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Financial services should be an essential force for good

Ed Waitzer is a professor at Osgoode Hall Law School and Schulich School of Business and senior partner at Stikeman Elliott LLP

The philosopher John Locke observed the human tendency to err in "taking words for things." He noticed that when concepts are dignified by words, they start to seem "so suited to the nature of things that they perfectly correspond with their real existence." People maintain in their minds certain stereotypes of how one should behave. They remain attached to traditional forms, even when presented with logical arguments that they are not ideal. These biases can be reduced if we introduce new words, and new units of measurement, to help shift patterns of thinking. Such seemingly inconsequential matters as changes in wording are a key part of how innovation proceeds.

Nick Silver understood this when he founded the Climate Bonds Initiative, working to mobilize the $100-trillion bond market for climate-change solutions. In his new book, Finance, Society and Sustainability – How to Make the Financial System Work for the Economy, People and Planet, he has taken the next step: joining a growing choir of authors in describing the pressing need to reassert and promote public awareness of the social utility of the financial sector.

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His starting point is a depiction of finance as social technology that allocates economic surplus by allowing people to manage risk, smooth lifetime consumption and efficiently allocate savings. He illustrates how finance has been a powerful catalyst for expanding opportunity. He also describes how self-serving, rent-seeking behaviour has led to failures of the financial system to innovate in ways that contribute to economic growth or development.

Few resent the wealth accumulation of Bill Gates or Steve Jobs because so many directly enjoy the benefits of their innovations. The same is not true for financiers. Public perceptions of the sector have become dominated by a lack of understanding or trust. The cultures of financial institutions have become harder to manage or regulate and isolated from the values and beliefs of those it should serve. Rather than focusing on the creation of wealth, financial markets are now primarily seen to be engaged in rearranging it.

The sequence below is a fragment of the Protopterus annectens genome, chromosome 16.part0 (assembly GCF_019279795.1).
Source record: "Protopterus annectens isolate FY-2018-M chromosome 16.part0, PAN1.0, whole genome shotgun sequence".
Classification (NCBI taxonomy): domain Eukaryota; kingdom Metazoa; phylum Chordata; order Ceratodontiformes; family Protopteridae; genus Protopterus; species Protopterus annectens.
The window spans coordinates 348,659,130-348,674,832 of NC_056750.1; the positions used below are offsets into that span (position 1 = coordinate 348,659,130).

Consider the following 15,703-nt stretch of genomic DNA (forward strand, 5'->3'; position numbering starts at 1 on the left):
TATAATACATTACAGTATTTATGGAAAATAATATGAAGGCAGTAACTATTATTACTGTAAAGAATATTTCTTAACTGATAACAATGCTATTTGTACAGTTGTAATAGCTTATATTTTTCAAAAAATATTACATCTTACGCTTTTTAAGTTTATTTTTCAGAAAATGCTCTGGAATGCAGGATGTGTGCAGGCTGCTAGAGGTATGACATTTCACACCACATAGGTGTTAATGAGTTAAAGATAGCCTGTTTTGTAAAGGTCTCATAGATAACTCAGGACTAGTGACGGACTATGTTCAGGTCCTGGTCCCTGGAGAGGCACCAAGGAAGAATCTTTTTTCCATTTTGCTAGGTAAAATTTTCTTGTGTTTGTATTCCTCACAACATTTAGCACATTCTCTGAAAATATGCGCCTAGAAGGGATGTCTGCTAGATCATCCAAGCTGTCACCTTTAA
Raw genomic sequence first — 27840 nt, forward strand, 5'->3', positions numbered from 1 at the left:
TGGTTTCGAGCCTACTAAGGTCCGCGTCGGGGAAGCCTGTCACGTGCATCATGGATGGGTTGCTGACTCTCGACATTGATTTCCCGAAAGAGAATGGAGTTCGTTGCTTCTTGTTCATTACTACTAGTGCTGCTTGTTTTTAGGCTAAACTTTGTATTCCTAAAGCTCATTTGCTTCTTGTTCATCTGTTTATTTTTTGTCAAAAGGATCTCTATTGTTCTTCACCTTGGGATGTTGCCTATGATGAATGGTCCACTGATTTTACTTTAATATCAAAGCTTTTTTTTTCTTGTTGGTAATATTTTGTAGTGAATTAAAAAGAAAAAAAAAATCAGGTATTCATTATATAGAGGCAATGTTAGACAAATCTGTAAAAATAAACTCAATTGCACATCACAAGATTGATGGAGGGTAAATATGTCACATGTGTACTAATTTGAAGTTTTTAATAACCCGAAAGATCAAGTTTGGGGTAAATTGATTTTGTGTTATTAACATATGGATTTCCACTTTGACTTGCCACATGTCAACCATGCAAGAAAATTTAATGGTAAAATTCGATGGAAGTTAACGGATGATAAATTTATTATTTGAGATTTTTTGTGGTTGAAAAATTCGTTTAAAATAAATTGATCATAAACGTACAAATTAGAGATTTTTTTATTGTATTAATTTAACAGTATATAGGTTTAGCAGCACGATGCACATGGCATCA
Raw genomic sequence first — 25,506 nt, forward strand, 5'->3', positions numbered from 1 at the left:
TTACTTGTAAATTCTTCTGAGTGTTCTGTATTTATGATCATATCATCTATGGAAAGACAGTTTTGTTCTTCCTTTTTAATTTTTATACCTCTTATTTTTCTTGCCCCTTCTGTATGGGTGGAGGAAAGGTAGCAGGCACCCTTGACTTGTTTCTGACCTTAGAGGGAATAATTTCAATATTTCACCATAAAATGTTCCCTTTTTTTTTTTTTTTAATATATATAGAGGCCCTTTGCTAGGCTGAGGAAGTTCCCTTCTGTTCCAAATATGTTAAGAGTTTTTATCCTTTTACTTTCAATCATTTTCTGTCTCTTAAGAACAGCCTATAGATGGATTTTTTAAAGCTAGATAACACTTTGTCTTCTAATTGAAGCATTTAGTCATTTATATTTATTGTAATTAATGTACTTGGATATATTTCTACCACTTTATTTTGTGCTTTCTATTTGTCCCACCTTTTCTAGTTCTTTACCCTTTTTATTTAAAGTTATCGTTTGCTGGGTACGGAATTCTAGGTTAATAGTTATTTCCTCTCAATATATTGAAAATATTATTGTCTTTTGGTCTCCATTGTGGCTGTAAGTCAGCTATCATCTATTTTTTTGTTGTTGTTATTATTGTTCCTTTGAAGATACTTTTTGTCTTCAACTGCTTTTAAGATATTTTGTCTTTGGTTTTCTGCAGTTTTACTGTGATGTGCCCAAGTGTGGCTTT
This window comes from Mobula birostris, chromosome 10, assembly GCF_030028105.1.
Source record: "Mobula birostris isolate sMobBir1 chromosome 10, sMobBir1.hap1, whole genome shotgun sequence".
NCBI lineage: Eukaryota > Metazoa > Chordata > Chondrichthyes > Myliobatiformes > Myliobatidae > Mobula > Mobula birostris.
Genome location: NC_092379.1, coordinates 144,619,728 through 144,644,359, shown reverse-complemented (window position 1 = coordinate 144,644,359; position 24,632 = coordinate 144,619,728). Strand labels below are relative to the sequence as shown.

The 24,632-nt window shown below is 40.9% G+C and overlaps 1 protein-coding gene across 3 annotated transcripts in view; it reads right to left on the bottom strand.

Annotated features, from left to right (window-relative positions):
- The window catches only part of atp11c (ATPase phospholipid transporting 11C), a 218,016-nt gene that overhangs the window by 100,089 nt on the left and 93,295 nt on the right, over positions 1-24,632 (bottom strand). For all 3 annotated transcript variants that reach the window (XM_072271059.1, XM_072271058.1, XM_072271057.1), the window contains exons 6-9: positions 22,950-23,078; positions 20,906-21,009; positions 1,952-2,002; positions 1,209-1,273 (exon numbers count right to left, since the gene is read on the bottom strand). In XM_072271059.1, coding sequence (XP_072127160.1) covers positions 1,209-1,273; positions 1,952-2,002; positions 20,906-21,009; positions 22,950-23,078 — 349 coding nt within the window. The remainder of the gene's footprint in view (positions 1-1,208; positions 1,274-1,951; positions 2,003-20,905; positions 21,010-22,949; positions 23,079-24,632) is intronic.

The financial crisis was a stark reminder of how instabilities and misalignment in our globalized financial system can bring the entire infrastructure to the brink of collapse and cause dramatic losses across all asset classes. The looming investment uncertainties of climate change (and other sustainability concerns) and of growing inequalities are a constant reminder that fundamental disruptions in our social, political and environmental systems raise the spectre of "unhedgeable" financial risks.

Mr. Silver is part of a growing body of advocacy that points to the extraordinary opportunities to deliver financial services that mitigate systemic risks and help achieve social objectives. Consider for example, work under way on new environmental, longevity and social-enterprise asset classes. The financial sector should be "connecting the dots" – increasing public awareness of the vital role of financial services in creating sustainable wealth. Likewise, leadership by financial-sector policy makers can demonstrate that financial regulation is about more than trying to protect consumers from deceptive products and practices. Rather, it should be to ensure that society is well served through the articulation (and enforcement) of public stewardship responsibilities throughout the financial services supply chain.

While the demonization of finance may be deserved, it serves little public purpose. Financial services should be an essential force for good. Our financial institutions could encourage systemic change in ways that transcend the capacity of domestic governments and regulatory bodies. Realizing this possibility, however, will require deliberate action to correct the cultural and structural problems that have persisted within the sector. Mr. Silver, and others, have begun to sketch out illustrative elements of what such an approach might look like.

Even the harshest critics of the financial sector acknowledge that, over the long sweep of history, financial innovation has been important in promoting growth. In recent decades though, it appears that many financial activities have generated private returns much higher than the perceived social returns. In his first economic message, Pope Francis noted that "whatever is fragile, like the environment, is defenceless" against markets that are devoid of social purpose and that hence show a "lack of real concern for human beings." He went on to argue that a financial system imbued with ethical values "would make it possible to bring about balance and a more human social order." This may well be the inflection point that our financial sector will either embrace or have imposed upon it. Mr. Silver is an optimist. He may not be convincing, but he is certainly thought provoking.

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